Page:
Two of the e-commerce world’s biggest players have come head to head, with eBay claiming Amazon is using “unlawful” practices to poach its sellers.
A report in The Wall Street Journal has detailed alleged foul play between the two marketplaces, with eBay reportedly calling Amazon out on contacting its sellers through its messaging system.
Late last month, eBay reportedly discovered that Amazon staff were contacting a number of sellers on its marketplace through its built-in messaging system. At the time, eBay warned it would take “appropriate steps” to protect itself against Amazon’s dirty tactics.
The company has since sent a cease and desist letter claiming Amazon had concocted a “troubling scheme”, demanding its competitor to stop poaching its merchants immediately.
Further investigation into the matter has revealed that approximately 50 Amazon employees have sent more than 1,000 messages to eBay sellers, where the employees have allegedly told the merchants to leave the platform in favour of Amazon’s competing marketplace.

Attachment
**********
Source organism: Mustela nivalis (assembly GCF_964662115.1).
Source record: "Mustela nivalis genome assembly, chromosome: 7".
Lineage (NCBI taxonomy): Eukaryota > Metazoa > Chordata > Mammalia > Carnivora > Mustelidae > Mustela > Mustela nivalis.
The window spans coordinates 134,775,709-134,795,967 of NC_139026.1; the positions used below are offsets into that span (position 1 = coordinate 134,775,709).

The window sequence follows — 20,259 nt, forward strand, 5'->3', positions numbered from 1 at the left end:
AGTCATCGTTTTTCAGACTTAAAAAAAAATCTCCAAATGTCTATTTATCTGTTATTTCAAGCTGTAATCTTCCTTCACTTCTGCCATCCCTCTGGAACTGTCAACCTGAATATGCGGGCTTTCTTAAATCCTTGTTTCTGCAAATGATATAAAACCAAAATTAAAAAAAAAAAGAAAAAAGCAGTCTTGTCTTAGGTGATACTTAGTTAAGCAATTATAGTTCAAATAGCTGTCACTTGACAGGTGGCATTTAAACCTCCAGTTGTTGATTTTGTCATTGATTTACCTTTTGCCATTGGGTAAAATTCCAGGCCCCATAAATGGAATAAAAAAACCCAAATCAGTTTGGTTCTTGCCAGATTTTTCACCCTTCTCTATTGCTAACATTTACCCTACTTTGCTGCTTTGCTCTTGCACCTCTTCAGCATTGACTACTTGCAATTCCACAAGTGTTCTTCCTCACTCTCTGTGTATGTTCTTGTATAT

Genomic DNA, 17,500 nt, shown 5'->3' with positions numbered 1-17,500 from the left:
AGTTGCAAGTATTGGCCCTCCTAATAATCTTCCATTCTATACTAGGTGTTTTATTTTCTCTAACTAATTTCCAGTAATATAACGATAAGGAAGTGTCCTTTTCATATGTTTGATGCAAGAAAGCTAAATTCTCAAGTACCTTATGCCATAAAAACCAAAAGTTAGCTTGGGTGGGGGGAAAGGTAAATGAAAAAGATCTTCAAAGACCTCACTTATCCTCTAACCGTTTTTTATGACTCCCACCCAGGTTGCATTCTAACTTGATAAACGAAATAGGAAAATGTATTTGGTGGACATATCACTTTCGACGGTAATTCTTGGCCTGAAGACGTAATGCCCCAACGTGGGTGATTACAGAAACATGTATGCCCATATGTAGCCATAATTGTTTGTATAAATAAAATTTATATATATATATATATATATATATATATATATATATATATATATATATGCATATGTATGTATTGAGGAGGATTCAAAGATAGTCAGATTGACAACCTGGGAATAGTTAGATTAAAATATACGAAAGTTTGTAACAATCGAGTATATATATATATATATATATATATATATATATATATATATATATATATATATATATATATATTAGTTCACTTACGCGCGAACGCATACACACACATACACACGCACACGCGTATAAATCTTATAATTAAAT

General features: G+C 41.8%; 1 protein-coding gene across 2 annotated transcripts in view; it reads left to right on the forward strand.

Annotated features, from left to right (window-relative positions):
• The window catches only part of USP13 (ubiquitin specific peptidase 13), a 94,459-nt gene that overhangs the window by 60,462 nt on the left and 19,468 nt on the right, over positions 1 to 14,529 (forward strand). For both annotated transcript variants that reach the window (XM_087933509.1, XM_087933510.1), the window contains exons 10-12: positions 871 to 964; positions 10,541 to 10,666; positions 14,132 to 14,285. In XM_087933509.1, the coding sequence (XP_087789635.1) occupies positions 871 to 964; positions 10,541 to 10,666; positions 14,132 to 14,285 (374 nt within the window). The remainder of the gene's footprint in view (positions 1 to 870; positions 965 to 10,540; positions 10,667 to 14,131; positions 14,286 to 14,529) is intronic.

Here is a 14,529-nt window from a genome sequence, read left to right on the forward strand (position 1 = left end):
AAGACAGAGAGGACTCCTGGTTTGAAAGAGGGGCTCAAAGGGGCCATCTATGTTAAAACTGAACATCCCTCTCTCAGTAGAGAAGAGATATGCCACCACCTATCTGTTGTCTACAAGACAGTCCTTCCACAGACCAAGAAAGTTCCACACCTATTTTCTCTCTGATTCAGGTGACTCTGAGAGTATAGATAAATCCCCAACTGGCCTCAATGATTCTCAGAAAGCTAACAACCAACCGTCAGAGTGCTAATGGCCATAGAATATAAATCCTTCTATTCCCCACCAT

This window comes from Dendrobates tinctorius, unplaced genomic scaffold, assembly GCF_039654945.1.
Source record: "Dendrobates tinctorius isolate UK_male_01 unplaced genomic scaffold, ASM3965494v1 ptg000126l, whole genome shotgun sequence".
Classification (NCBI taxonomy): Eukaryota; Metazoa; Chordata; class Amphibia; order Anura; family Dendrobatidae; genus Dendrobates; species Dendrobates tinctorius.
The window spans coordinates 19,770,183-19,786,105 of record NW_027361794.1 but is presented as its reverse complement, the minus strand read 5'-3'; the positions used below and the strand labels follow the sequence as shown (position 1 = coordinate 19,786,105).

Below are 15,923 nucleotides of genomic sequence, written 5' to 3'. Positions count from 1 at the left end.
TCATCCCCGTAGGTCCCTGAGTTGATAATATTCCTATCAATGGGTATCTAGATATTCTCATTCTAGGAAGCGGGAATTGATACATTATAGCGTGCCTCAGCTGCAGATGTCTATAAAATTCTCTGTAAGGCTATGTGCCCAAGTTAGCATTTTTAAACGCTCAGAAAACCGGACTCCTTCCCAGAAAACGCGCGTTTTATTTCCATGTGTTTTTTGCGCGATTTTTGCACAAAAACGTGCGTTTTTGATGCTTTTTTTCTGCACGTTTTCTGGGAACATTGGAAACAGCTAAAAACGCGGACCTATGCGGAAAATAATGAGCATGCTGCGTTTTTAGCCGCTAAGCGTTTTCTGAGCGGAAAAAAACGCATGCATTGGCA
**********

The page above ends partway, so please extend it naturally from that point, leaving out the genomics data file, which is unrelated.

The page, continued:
If proven, Amazon’s actions could prove damaging to the business, as the alleged poaching contravenes eBay’s user agreements and could be regarded as foul play under Californian law.
This isn’t the first time Amazon and eBay have gone head to head, with the two global e-commerce players competing heavily with each other in the Australian market earlier this year.
Since Amazon launched in Australia in 2017, eBay has amped up its own local activities, running a competing Prime Day event, establishing its own customer loyalty scheme, as well as a new national delivery service that’s not unlike Amazon’s own FBA.
The two companies are fighting for control of the global e-commerce scene, with Amazon taking out the top spot in the US, but eBay still reigning supreme down under. The latest figures from Roy Morgan show that 70 percent of Australians (14 million people aged 14 and above) visit online shopping and auction sites on a monthly basis.
After conducting face-to-face interviews with 1,000 Australians each week (more than 50,000 over a 12-month period), the market researcher concluded that eBay is still the marketplace of choice for Australian consumers.